• Cervical Auscultation - There is insufficient evidence to recommend [cervical auscultation (CA)] for evaluating risk of aspiration and pharyngeal stage dysphagia. Further research is required as to the added value of CA to the [clinical bedside assessment (CBA)], given that it is an inexpensive and readily available test that presents no direct risk to patients" (p. 9).
        • Pulse Oximetry - "Changes in oxygen saturation can occur for a variety of reasons and cannot at this stage be related to the presence of dysphagia or aspiration. The use of pulse oximetry should be investigated further" (p. 9).
  • Treatment
    • Swallowing
      • General Findings
        • “All patients who have dysphagia for more than one week should be assessed to determine their suitability for a rehabilitative swallowing therapy programme. Consideration should be given to the nature of the underlying swallowing impairment and patient suitability in terms of motivation and cognitive status” (level D) (p. 13)
        • "An appropriate oral care protocol should be used for every patient with dysphagia, including those who use dentures (see Annex 6)" (p. 17).
        • Patient Perspectives - "Healthcare professionals should be aware of the importance of the social aspects of eating. An inability to eat normally may affect patient morale, lead to feelings of isolation and could contribute to clinical depression" (Good Practice Point) (p. 20).
      • Compensatory Treatments
        • “Advice on diet modification and compensatory techniques (postures and manoeuvres) should be given following full swallowing assessment” (Grade D Evidence) (p. 12).
        • “Patients with dysphagia should have an oropharyngeal swallowing rehabilitation programme that includes restorative exercises in addition to compensatory techniques and diet modification” (Grade B Evidence) (p. 13).
      • Diet Modification
        • "Advice on diet modification and compensatory techniques (postures and manoeuvres) should be given following full swallowing assessment” (Grade D Evidence) (p. 12).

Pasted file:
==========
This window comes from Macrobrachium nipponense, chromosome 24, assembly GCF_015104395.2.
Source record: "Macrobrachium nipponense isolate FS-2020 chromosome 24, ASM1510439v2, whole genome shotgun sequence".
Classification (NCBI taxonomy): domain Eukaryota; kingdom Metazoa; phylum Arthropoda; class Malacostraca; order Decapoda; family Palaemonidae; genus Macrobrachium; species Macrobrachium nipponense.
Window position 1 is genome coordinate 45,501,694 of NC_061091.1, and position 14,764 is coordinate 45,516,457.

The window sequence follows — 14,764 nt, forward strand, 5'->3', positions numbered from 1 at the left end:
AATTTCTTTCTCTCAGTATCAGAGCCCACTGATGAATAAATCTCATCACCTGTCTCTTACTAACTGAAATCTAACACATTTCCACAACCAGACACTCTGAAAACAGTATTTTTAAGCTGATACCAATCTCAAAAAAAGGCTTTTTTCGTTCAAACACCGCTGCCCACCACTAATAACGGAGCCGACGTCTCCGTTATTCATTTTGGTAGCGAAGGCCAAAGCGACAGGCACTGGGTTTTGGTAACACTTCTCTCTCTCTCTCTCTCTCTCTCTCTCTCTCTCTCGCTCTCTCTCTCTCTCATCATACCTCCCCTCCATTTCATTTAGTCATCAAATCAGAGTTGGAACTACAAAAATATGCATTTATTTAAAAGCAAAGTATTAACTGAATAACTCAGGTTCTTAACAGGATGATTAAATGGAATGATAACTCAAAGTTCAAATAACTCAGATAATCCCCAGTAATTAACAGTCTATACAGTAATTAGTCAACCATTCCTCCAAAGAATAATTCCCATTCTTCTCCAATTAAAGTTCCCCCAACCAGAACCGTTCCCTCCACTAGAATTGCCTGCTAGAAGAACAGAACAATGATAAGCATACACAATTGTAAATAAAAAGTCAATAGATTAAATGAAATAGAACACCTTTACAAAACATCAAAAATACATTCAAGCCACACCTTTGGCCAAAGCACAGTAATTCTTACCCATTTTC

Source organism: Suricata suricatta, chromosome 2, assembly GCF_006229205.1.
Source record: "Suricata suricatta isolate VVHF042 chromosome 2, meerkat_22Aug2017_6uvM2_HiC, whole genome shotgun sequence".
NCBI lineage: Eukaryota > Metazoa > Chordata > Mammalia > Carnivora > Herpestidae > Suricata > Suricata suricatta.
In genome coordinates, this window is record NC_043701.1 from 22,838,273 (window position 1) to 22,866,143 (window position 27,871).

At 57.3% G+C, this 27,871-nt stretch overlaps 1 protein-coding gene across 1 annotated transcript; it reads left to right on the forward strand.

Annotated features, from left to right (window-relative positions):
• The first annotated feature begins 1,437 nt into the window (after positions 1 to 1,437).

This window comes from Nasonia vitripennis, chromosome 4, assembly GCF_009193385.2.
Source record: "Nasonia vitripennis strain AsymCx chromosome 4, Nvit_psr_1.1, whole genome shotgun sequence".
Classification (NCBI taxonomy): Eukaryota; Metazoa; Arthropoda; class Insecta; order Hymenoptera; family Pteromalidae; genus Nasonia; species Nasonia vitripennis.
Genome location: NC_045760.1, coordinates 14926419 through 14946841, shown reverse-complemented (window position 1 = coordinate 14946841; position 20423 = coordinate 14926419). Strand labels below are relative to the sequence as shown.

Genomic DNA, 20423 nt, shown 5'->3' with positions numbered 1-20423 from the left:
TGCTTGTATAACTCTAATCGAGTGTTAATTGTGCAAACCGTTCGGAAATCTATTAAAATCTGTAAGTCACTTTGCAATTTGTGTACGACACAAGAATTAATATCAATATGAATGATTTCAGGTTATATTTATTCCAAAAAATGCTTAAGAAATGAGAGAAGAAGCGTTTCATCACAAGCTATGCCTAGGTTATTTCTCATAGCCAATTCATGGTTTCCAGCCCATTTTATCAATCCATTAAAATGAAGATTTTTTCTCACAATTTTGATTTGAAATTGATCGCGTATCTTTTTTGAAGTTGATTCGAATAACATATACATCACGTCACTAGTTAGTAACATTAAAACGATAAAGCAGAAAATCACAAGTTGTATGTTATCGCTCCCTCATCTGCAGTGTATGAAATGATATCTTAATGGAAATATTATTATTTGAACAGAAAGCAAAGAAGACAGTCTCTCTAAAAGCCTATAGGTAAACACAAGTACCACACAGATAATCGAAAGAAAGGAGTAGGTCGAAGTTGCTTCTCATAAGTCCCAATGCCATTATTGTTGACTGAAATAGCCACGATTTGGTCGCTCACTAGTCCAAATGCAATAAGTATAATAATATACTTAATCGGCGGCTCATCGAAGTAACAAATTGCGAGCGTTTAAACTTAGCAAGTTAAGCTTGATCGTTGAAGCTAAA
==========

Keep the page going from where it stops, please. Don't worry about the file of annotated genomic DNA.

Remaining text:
• Patient Perspectives - “Texture modified food should be attractively presented and appetizing. Patients should have a choice of dishes” (Grade D Evidence) (p. 12).
      • Oral-Motor Treatment - “Patients with dysphagia should have an oropharyngeal swallowing rehabilitation programme that includes restorative exercises in addition to compensatory techniques and diet modification” (Grade B Evidence) (p. 13).
      • Tube Feeding
        • "Feeding via percutaneous endoscopic gastrostomy (PEG) is the recommended feeding route for long term (>4 weeks) enteral feeding. Patients requiring long term tube feeding should be reviewed regularly" (Grade B Evidence) (p. 15).
        • "The decision to place a PEG should balance the risks and benefits and take into consideration individual patient needs. Patients should also be given the opportunity to decide whether they want to go ahead with a procedure" (Good Practice Point) (p. 16).
        • "Patient’s and carer’s perceptions and expectations of PEG feeding should be taken into account and the benefits, risks and burden of care fully explained before initiating feeding" (Grade D Evidence) (p. 16).
        • "Good oral hygiene should be maintained in patients with dysphagia, particularly in those with PEG or [Nasogastric (NG)] tubes, in order to promote oral health and patient comfort" (Grade D Evidence) (p. 17). 

Keywords: Stroke; Swallowing Disorders

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Added to Compendium: November 2010